There are all sorts of levels of anger when it comes to professional sports. When teams don't win -- and remember, every team but one comes up as a loser at the end of a given season -- the emotion of the fans spill over. It's great for the teams when those fans pay more than $100 for three hours of entertainment, but not so great when the fan base isn't happy.
There are a couple of different stages of anger here in Buffalo right now. There are the Bills, who haven't made the playoffs in this century. There's a certain amount of resignation with a streak like that. Players and coaches have come and gone, but progress toward the postseason has been a rare sight. Then in the past season, just when it looked like the Bills were making progress, somebody pulled the carpet out from under their feet and sent them skidding off the road to success again. It was a little cruel to watch, but had the advantage of being at some level expected, particularly because of several key injuries.
Then there are the Sabres, who have taken the frustration level up a few notches in the past month.
In the past 30 years, Sabre ownership could best be described as having something of a commitment to mediocrity. The exception to that might be the guy who is in jail at the moment, although it's a little difficult even in hindsight to figure out his goals when owning the team at the time. Either way, the Sabres were often mediocre with a few rare excursions into the ranks of hockey's best.
Enter Terry Pegula a little less than a year ago, who needed only a news conference to enter the hearts of Buffalo sports fans. Here was someone with billions of dollars in his wallet, a longtime fan of the Sabres who wanted nothing more than to win a Stanley Cup. Or three. Western New York had never seen anything like it, except perhaps when the Bills kept a group together long enough to make it to four straight Super Bowls.
Then in July, when free agent season arrived, the Sabres were ready to go hunting. Two players, Chrstian Ehrhoff and Ville Leino, were signed to big contracts, and a third, Robyn Regehr, was acquired by trade. I can't say I saw many outsiders pick the Sabres to win the Stanley Cup back in October, but they were expected to be a team that could figure in the discussion come spring. Closer to home, the optimism rate had hit a record high.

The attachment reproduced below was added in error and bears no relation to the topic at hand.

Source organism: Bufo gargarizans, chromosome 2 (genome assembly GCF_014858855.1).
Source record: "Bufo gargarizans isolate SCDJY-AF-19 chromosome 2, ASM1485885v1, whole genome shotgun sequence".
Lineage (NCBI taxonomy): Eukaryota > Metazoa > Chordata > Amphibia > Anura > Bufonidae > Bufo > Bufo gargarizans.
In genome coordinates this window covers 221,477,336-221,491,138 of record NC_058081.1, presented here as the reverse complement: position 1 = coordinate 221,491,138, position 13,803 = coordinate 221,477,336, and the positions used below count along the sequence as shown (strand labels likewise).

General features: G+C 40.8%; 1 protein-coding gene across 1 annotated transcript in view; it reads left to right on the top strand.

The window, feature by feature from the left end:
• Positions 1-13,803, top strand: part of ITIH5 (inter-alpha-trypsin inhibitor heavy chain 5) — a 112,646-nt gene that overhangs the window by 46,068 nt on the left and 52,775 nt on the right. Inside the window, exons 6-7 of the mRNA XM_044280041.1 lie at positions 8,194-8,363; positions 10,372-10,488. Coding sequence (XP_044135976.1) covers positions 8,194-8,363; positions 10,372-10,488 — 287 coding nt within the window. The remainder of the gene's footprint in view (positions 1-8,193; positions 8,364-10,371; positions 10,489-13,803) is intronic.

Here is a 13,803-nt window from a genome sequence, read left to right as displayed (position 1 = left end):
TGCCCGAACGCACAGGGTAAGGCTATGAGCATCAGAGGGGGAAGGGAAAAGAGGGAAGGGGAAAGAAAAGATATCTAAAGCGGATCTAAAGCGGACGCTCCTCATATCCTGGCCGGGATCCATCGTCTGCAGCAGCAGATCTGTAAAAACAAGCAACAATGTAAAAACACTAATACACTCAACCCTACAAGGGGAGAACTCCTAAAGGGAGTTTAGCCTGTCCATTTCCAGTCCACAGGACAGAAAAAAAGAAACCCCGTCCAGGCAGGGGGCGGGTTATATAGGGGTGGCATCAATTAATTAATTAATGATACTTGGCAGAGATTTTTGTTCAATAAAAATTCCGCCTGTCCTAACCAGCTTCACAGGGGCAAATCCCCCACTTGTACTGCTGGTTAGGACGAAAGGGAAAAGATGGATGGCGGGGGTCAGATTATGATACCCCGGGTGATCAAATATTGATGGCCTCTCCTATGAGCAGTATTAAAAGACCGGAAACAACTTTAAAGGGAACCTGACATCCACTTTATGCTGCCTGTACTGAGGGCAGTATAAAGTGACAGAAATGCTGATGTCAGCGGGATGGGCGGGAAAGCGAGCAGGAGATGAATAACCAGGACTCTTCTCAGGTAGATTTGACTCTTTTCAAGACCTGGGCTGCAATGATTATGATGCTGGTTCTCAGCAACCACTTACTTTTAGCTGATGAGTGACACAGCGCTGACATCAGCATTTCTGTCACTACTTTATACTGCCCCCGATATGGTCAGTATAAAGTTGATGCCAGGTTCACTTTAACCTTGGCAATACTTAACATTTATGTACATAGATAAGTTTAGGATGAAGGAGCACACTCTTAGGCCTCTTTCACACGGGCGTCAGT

After a decent but hardly great start, it's been downhill. Injuries have been a problem, with several regulars missing at a given moment. But, that doesn't let some of the team's best players off the hook. Only Thomas Vanek and Jason Pominville have had good years when looking at the team's top players. It's an odd sounding cliche -- your team is in trouble when its best players aren't its best players.
Here we are, just past the halfway point, and the Sabres are 18 points behind Boston in the division race. They are in 11th place in the Conference, nine games under .500, and nine points behind eighth-place Florida. They are 2-6-2 in their last 10, and haven't won a road game in their last 11 starts -- which means Dec. 3 was the last win.
If all that weren't enough for the fan base to handle, many fans haven't been able to see games on television between MSG and Time Warner Cable. You can make some sarcastic jokes about not wanting to see them play -- go ahead, everyone else has -- but it's never a good idea to be cut off from your fans in such a visible way.
Judging the level of frustration is difficult, of course. You always get people who love to complain when things go badly for a sports team, and they are out in force. Still, the disappointment shown by many people seems to have a level of bitterness that has hit some new heights. If you listen to the comments around the office or from your friends, and read the posts on Facebook, it's difficult to find anyone who harbors much hope. "Yup, fooled again."
And the worst part is, options for a cure from anyone are few. There are still a number of injuries, so recalls from the minors already have been made. Management has few options there. Trading a fourth-liner for a fourth-liner would qualify only as a cosmetic move. No one is going to be in a rush to acquire some of the Sabres' biggest underachievers, especially at their relatively high salaries. Firing the coach is the usual course, but Pegula has said he's a big fan of Lindy Ruff. A new general manager now won't salvage this season, although you'd have to think Darcy Regier would have trouble surviving a campaign that ended in early April.
And so, the fan base waits. They wait for good health, they wait for some sort of chemistry-altering trade, they wait for a shakeup in the front office. Mostly they wait for something like a 9-0-1 stretch that would put the Sabres in the playoff race.
In the meantime, we can see the pool of good feelings for the Sabres slowly empty before our eyes.